It’s interesting how a days events can dramatically change your future. Penny had a PT appointment today for torticollis (when one side of the neck is tighter than the other so they lean heavily to one side) and for the flattening of her skull. She has mild torticollis and moderate plagiocephaly (flattening of the scull). The Pt was great and gave us some things to do and tons of info. I left feeling armed with the things I needed to help Penny and a resolve to put my efforts into helping her with that. And I went to Ben’s 6 month check up at Shriners for Ben. Little did I know that Penny's issues were nothing compared to what we'd be facing with Ben. Here’s Spencer’s recap on the doctor visit and details there:
Today we had one of Ben’s 6 month check-ups for his Talipes (club feet). We were expecting the usual short routine checkups and to be advised to continue his regular treatment. While the outside of Ben’s feet have shown great progress and have appeared to be normal, today’s x-rays revealed a different story. The bone and muscular orientation in Ben’s feet still shows significant deformation. Ben had both legs casted today (see attached pic) and will have a series of casts followed by surgery (Tenotomy) and another set of casts. This unexpected change has proven to be very difficult (both physically and emotionally) for Ben and our family.
I was totally shocked when the doctor told us he would need casts. I never ever thought we would go back to that. We’ve worn the braces pretty good and I just didn’t think we’d have a problem. My heart sank. We went into the room that was so familiar to me from Ben’s casting when he was younger. I remembered bathing him between casts in the little sink in the corner. This time Penny was on my lap and I was reading Parker a story (we wouldn’t have brought all the kids had we have known this was not going to be the routine visit we thought it would be). Parker picked out the color for the casts since Ben didn’t show a preference. Red of course- Parker’s favorite color. Good for Christmas too. Four of the doctors at Shriners gathered around Ben and begun the casting process. True to form Ben was cooperative and mellow. He wasn’t really sure what was going on and just watched the casts get put on. I knew though and my heart was breaking. This little boy who took SO long to walk now LOVES to walk and run. It brings him so much joy to dance, to move, to wander off away from me. It makes me crazy sometimes but it brings him joy, independence, purpose and I LOVE to watch him move. And these casts were going to take that all away. I knew that and it was breaking my heart. When the casts were finished Ben sat there for a moment and then tried to move his leg. Those things are heavy. He has probably added 10 lbs to his weight because of them and so he couldn’t really move his leg. Ben looked up and Spencer and I and with the sweetest little whimper simply said “off” My heart BROKE. I had to turn around and try to gather my emotions because I was crying so hard. I wasn’t so emotional when he was little. I dealt with it better. But this was different, casts on a 2 year old are so diferent than casts on a 2 week old. We carried Ben out. He wasn’t supposed to put any weight on the casts for awhile. We got something to eat. I took the kids upstairs to the toys at Shriners and luckily Penny slept so I could push Ben around on the bikes and trucks they have there. We had a good time. I had a heavy heart. Ben had a worried look. Parker was just wanting to race in the trucks.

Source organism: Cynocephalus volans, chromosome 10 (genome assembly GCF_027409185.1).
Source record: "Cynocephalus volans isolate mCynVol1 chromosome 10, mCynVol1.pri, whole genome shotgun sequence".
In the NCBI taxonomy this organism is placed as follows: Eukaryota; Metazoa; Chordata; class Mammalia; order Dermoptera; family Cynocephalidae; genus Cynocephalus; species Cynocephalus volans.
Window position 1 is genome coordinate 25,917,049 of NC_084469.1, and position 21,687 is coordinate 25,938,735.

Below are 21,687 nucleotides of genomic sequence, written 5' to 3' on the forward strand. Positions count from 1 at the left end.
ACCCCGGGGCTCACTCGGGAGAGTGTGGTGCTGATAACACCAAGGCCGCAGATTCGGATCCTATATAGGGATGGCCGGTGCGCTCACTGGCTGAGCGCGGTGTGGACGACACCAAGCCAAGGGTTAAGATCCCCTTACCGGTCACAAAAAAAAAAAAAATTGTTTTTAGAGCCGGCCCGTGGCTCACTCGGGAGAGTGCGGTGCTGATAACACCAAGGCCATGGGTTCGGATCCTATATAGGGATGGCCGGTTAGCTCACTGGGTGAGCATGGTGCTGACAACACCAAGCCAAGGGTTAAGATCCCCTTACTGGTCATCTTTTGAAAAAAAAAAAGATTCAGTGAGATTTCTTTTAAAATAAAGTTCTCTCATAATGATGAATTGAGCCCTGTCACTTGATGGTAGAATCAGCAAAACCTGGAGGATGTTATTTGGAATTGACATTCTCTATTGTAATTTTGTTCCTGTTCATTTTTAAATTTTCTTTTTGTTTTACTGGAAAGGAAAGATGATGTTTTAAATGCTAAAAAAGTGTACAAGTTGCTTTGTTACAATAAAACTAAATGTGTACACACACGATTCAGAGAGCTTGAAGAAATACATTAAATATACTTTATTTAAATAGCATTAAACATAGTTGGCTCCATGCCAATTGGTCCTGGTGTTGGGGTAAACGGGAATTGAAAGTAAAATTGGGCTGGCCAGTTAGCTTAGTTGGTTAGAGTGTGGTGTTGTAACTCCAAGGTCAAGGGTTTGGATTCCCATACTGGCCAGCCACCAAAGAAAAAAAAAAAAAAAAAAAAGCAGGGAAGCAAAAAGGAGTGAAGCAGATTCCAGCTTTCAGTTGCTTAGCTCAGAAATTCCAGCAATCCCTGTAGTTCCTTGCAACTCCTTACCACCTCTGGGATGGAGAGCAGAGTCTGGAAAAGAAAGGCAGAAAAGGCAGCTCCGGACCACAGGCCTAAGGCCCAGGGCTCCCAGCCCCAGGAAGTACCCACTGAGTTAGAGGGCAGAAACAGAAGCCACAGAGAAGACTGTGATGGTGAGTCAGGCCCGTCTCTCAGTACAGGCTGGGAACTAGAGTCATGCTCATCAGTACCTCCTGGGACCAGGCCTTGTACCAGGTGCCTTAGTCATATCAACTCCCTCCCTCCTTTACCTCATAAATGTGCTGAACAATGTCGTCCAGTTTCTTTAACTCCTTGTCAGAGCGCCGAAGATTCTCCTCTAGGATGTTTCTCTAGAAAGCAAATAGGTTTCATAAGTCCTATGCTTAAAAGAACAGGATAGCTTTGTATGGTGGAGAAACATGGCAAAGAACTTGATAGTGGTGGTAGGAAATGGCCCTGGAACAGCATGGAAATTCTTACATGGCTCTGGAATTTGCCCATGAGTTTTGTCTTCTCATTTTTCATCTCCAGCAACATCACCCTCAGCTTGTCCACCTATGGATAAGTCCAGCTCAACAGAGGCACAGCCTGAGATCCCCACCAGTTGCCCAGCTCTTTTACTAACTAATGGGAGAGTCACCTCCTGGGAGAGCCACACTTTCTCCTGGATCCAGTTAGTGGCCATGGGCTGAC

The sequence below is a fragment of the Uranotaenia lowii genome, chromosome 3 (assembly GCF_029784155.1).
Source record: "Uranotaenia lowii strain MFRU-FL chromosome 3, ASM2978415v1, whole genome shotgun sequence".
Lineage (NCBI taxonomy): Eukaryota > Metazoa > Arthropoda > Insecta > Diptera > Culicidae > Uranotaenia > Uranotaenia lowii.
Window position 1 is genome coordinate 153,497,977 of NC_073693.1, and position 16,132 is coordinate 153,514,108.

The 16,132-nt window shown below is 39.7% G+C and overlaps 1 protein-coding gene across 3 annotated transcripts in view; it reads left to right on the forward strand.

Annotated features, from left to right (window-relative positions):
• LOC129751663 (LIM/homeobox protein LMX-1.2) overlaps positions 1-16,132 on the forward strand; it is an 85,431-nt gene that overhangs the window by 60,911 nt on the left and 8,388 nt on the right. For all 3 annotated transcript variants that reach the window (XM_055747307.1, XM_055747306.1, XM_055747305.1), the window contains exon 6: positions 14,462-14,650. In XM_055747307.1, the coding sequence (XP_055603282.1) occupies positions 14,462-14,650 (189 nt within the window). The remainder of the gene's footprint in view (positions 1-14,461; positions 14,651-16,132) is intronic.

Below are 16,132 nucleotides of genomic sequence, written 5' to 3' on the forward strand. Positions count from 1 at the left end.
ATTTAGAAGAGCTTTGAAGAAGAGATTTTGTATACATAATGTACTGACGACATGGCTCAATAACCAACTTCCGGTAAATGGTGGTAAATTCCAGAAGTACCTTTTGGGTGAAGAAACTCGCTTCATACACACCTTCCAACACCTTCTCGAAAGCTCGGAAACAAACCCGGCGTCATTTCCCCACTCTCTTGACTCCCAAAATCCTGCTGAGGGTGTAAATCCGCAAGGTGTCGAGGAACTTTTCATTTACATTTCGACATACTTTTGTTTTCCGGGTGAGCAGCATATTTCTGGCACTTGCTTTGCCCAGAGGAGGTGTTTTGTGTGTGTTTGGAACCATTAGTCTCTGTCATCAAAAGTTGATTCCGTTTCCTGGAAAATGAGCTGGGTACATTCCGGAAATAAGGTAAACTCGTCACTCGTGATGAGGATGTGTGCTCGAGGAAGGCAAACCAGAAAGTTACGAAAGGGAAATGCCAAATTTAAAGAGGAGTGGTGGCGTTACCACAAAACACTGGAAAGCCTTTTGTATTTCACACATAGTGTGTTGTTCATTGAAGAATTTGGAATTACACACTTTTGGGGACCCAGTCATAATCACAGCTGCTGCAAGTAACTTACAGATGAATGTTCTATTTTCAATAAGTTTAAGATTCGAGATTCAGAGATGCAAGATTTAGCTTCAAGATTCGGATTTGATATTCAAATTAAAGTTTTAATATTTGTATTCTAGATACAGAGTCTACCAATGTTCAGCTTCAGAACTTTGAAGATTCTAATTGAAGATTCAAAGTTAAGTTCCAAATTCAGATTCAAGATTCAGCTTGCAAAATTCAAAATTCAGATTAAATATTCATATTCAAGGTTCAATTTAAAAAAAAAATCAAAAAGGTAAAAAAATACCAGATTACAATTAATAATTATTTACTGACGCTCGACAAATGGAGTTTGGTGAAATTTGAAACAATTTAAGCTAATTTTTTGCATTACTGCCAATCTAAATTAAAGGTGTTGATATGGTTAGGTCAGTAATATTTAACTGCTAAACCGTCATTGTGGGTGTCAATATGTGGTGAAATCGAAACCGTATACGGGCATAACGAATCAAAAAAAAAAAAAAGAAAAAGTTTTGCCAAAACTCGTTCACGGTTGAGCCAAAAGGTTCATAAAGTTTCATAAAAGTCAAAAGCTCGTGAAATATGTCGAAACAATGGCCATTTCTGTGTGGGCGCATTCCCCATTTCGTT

Ben fell asleep in the car on the way home so I put him in his bed when we got home but he didn’t go back to sleep . I really had wanted him to nap. I needed the time to recoop, to think about how we would deal with this, how I would carry two babies, how I would meet the needs of a 2 month old, a 2 year old who can’t walk or move and a 4 year old who is struggling and in need of some attention. But Ben didn’t sleep so I got him up out of the crib. We sat for a minute and then he tried to walk and I lost it. To see him struggle to move, not even being able to crawl was too much for me. To see in his sweet face full of confusion and frustration and yet not anger, was so overwhelmingly emotional to me. I tried to contain my emotion but I couldn’t and before I knew it Parker was beside me giving me a hug. And I held Ben for a long time. He kept looking at me with these sweet eyes like “it’s okay mom, we’re going to be okay” And amidst a very emotional and hard time there was this sense of beauty and peace that I can only attribute to the sweetness of children and the peace of the Lord.
The rest of the afternoon was spent playing with toys on the ground and moving Ben from place to place. Parker shone as he helped his brother, playing toys with him and reading him stories, which made me even more emotional! It’s interesting how our trials teach us, how children teach us. Ben’s attitude is beautiful. He has not thrown fits or seemed too upset. Yes, he is sad he can’t move, but he’s doing his best, he’s giving me smiles and he’s trying. He has this feeling about him that things will be okay and it calms me. I am so sad for my little boy to not be able to run and dance and move, the things that truly bring this little boy so much joy, but I am grateful for what this is teaching me. I am grateful once again for Shriners Hospital and what it does for children. Spending time there is always a lesson in humility and gratitude. I am thankful for a husband who was worthy and ready to give Ben a priesthood blessing right before he was cast. I am grateful for a sweet little girl that Ben can sit next to and play by. I am grateful for my oldest son who is so aware of my feelings and is trying so hard to be good. I am grateful for what God teaches me as a mother. And I am grateful for the beautiful, pure smiles of a little boy in bright red casts.